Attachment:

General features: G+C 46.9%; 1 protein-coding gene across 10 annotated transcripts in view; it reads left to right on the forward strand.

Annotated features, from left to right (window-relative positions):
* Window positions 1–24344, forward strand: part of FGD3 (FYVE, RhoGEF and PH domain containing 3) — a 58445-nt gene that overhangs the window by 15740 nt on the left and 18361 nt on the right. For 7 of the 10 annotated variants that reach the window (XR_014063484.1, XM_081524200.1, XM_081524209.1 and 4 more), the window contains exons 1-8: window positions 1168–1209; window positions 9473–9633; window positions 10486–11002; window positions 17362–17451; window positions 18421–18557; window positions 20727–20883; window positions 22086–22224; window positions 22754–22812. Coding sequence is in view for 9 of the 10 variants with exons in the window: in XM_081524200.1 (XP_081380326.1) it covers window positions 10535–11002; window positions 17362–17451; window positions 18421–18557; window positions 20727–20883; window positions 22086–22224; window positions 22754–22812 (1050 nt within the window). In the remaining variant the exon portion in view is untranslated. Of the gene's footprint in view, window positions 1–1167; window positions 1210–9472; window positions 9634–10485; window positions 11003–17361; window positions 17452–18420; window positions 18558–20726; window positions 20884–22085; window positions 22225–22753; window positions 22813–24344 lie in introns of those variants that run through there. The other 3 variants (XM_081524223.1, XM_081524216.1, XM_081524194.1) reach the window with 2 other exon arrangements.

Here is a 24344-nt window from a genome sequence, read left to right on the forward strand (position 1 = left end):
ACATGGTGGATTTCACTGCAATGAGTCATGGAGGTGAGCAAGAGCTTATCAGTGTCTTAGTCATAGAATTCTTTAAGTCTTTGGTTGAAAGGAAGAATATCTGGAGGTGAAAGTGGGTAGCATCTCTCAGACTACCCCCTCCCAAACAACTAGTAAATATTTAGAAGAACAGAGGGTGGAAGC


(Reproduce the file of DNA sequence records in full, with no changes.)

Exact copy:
General features: G+C 46.9%; 1 protein-coding gene across 10 annotated transcripts in view; it reads left to right on the forward strand.

Annotated features, from left to right (window-relative positions):
* Window positions 1–24344, forward strand: part of FGD3 (FYVE, RhoGEF and PH domain containing 3) — a 58445-nt gene that overhangs the window by 15740 nt on the left and 18361 nt on the right. For 7 of the 10 annotated variants that reach the window (XR_014063484.1, XM_081524200.1, XM_081524209.1 and 4 more), the window contains exons 1-8: window positions 1168–1209; window positions 9473–9633; window positions 10486–11002; window positions 17362–17451; window positions 18421–18557; window positions 20727–20883; window positions 22086–22224; window positions 22754–22812. Coding sequence is in view for 9 of the 10 variants with exons in the window: in XM_081524200.1 (XP_081380326.1) it covers window positions 10535–11002; window positions 17362–17451; window positions 18421–18557; window positions 20727–20883; window positions 22086–22224; window positions 22754–22812 (1050 nt within the window). In the remaining variant the exon portion in view is untranslated. Of the gene's footprint in view, window positions 1–1167; window positions 1210–9472; window positions 9634–10485; window positions 11003–17361; window positions 17452–18420; window positions 18558–20726; window positions 20884–22085; window positions 22225–22753; window positions 22813–24344 lie in introns of those variants that run through there. The other 3 variants (XM_081524223.1, XM_081524216.1, XM_081524194.1) reach the window with 2 other exon arrangements.

Here is a 24344-nt window from a genome sequence, read left to right on the forward strand (position 1 = left end):
ACATGGTGGATTTCACTGCAATGAGTCATGGAGGTGAGCAAGAGCTTATCAGTGTCTTAGTCATAGAATTCTTTAAGTCTTTGGTTGAAAGGAAGAATATCTGGAGGTGAAAGTGGGTAGCATCTCTCAGACTACCCCCTCCCAAACAACTAGTAAATATTTAGAAGAACAGAGGGTGGAAGC